[W]e find that the learned intermediary doctrine prevents there from being any justifiable reliance, and, therefore, Plaintiffs have not stated a claim under the UTPCPL.  Under the learned intermediary doctrine, the drug manufacturer owes a duty of disclosure to the prescribing physician, but it is then the duty of the prescribing physician to communicate any risks or other information about the drug to the patient.  In other words, a patient in Pennsylvania cannot justifiably rely on the prescription drug manufacturer; instead, it is the prescribing physician who provides the grounds for justifiable reliance.  Further, in the present case, any misrepresentations were made to prescribing physicians and not to Plaintiffs.
2010 WL 2854170, at *9 (citation omitted).

Conspiracy/Aiding and Abetting:  Sorry, if you don't have a viable claim for something (an "independent cause of action"), you sure don't have a viable claim for conspiring or aiding and abetting something that's not actionable in the first place.  2010 WL 2854170, at *10-11.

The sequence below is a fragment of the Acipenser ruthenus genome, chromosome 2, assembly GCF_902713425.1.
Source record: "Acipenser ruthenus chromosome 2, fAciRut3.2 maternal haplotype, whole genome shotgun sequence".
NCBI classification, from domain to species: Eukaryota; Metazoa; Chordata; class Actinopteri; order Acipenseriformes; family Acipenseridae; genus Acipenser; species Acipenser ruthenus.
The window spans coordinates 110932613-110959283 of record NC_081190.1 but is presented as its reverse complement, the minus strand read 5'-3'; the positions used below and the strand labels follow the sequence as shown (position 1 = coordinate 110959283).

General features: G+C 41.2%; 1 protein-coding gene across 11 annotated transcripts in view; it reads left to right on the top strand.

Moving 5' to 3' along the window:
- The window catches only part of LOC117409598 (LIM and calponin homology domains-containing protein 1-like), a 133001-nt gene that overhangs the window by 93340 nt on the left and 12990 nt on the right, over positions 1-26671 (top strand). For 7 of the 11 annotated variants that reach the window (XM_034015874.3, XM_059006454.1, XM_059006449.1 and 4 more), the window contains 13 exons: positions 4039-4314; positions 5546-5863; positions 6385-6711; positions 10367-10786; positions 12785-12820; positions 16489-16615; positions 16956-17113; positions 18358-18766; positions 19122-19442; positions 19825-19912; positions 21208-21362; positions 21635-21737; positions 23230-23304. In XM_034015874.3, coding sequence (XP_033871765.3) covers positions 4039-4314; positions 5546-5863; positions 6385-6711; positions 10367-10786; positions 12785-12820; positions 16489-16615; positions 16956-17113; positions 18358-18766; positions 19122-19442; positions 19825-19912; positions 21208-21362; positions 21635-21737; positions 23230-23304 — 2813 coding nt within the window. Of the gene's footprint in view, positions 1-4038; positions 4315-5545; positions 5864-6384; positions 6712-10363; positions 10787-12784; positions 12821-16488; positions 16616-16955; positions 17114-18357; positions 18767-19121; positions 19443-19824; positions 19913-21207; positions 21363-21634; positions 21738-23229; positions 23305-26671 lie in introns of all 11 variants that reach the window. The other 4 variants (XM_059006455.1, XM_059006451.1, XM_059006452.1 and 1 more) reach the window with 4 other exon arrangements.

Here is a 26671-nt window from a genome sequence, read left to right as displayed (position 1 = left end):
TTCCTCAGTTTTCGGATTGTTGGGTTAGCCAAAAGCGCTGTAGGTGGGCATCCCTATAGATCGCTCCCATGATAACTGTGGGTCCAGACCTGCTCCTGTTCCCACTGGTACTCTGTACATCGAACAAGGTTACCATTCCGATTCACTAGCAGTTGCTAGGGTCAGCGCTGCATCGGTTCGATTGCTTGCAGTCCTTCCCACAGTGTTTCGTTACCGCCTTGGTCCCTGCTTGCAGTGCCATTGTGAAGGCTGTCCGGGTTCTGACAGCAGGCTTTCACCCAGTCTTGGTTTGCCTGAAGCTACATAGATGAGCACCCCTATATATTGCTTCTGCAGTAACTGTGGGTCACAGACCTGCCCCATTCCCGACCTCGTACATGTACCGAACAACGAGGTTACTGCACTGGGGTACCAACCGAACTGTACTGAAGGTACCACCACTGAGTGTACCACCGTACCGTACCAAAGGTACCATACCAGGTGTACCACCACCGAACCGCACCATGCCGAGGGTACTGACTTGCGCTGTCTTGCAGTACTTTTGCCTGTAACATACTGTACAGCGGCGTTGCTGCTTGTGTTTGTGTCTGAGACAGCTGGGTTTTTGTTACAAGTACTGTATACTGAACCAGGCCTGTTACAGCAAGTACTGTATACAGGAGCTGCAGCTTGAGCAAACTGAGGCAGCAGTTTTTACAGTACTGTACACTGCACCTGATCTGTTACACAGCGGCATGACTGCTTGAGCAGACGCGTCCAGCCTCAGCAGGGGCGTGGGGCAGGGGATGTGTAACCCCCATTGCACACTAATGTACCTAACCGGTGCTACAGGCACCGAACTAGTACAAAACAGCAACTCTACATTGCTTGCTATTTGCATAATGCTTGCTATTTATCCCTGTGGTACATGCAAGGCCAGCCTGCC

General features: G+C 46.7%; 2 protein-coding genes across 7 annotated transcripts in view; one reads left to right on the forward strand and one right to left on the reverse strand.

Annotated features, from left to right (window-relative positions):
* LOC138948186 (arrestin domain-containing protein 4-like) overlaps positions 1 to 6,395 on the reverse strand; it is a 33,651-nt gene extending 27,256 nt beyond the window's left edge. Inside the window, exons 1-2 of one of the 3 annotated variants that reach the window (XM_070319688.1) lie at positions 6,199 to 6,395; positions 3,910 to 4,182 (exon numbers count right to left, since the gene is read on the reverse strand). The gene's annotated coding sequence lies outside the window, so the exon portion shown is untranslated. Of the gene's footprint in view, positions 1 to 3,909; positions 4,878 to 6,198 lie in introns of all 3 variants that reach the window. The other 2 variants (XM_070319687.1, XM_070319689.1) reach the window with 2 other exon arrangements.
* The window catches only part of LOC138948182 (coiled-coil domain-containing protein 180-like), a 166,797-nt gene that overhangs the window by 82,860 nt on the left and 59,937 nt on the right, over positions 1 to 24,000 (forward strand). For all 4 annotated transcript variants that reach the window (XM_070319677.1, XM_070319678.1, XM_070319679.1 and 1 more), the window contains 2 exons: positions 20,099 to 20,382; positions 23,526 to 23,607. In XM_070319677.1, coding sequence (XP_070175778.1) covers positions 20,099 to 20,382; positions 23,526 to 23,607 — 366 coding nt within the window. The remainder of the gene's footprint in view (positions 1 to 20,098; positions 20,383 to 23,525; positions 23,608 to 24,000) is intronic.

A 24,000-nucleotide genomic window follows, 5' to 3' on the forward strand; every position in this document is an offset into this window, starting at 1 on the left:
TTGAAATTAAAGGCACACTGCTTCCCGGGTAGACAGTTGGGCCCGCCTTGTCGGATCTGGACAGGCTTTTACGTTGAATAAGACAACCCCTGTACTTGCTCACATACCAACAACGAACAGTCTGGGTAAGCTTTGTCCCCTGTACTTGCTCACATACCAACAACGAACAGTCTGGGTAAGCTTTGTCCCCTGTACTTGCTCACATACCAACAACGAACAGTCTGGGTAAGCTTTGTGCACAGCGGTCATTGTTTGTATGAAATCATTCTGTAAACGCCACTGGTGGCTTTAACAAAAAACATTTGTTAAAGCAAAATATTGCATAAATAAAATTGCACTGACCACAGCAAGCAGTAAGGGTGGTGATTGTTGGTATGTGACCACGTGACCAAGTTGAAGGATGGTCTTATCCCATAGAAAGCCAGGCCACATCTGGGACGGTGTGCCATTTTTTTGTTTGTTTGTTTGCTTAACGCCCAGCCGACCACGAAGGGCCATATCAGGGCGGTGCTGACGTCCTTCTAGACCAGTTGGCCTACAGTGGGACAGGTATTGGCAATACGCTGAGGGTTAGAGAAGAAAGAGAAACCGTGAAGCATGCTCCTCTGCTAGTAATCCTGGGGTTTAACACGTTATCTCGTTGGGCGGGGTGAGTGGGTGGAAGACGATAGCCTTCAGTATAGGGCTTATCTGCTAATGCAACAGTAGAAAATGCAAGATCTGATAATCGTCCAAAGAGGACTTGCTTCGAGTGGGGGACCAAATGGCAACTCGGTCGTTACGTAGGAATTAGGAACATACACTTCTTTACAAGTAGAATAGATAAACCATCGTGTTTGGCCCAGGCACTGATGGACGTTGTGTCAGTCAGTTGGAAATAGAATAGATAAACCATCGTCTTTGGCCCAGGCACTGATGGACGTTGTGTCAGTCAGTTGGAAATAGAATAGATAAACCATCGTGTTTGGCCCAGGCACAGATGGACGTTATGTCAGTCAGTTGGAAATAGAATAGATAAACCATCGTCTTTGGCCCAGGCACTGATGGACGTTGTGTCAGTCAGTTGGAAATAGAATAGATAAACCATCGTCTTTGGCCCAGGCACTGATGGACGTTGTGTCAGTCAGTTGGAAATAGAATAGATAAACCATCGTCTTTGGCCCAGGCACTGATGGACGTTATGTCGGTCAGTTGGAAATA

Unjust Enrichment:  (1) "There is no separate tort cause of action for unjust enrichment in New Jersey."  Id. at *11.  (2)  "[U]njust enrichment is not a substitute for failed tort claims in Pennsylvania."  Id.  So go away.

Best of all, the court dismissed the claims with prejudice.  They'd been given a prior shot and replied with 140 pages of meaningless detail that didn't even address the glaring deficiencies that the defendants pointed out the first time around.   Id. at *12.

So it's a final, appealable dismissal with prejudice.  We can only hope that, since the complaint is a really bad one, that if plaintiffs do appeal, we get a binding Third Circuit opinion putting a stop once and for all to this kind of funny business throughout Pennsylvania, New Jersey, and Delaware.

Bartlett – Not All Pear-Shaped After All

Last Friday we had a brief post about the new decision in Bartlett v. Mutual Pharmaceutical Co., 2010 WL 2765358 (D.N.H. July 12, 2010).  That was a tickler; we promised you a more fulsome discussion of the opinion later.

Well, later is now, so here goes.